exactly. it is natural for millenials to search out the best and most efficient options, for any aspect of life. they grew up with the internet. the older people are still stuck at Edward Jones.
I agree with the comments that Millennials have the ability to make wise financial decisions based on online research and such, and I think we’ll make overall good decisions.
But my fear is that all millennials NEED to be thinking about and making these decisions NOW – and many aren’t.
The Baby Boomers had it nice with a job and pension they kept their entire career and funded social security. Nowadays, saving for retirement and investing is a skill and practice everyone needs to learn and do on their own, instead of allowing someone else to manage it. It requires activity instead of passivity.
In agreeing with you, keep in mind these figures are for IRAs, not pensions, 401Ks, or SS. This means that more is already required from younger generations, since a 401K and IRA need to offset a pension and current SS income vs future SS income.
More importantly and a point I’d like to make, I used to be of the same mentality where I thought all Boomers were lucky for having pensions and “full” SS. However, this isn’t relevant. Even stats about other Millennials isn’t relevant. All that matters to me is my wealth, and all that matters to anyone else is their own personal wealth. Comparing me against someone else, literally anyone else, provides no benefit to either of us.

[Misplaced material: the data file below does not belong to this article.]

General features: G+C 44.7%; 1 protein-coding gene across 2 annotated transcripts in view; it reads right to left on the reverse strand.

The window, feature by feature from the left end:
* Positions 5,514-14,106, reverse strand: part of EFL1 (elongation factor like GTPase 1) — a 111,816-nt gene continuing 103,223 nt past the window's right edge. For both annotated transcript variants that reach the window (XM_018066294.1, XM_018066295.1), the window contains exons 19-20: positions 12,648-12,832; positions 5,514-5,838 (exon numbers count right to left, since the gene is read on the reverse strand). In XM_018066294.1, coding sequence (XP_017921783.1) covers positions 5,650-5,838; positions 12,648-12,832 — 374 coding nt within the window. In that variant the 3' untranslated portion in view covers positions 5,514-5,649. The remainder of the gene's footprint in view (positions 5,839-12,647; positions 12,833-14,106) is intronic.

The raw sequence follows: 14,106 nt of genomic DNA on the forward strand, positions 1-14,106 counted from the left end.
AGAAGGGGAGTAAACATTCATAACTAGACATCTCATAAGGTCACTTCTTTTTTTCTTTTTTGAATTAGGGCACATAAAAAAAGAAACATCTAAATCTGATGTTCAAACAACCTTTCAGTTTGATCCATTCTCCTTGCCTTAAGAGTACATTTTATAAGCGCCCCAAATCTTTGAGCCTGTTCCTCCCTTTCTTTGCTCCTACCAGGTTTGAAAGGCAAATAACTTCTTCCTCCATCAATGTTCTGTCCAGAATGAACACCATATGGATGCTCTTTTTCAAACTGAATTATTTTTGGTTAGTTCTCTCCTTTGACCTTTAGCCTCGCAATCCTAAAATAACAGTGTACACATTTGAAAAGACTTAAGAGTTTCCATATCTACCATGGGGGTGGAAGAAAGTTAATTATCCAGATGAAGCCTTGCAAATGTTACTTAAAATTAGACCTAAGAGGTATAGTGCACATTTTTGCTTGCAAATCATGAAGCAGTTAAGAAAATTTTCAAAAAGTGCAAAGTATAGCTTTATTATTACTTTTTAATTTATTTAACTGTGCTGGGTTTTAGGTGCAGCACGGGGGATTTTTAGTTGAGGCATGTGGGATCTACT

Good news indeed, but I think there’s still a long way to go. The majority still get scared off the moment they start reading about mutual funds, index funds, ETFs, bonds, securities, oh my God where do I even start I’ll just stick it in a mayonnaise jar and bury it in the backyard. In this era, everything (EVERYTHING) is getting easier and easier all the time…gotta bring it down to a level where everyone can understand it.
Our generation will be more dependent on Individual Retirement Accounts than any previous generation. I wonder if millennial are catching up at a rate fast enough to be independent and secure during retirement years.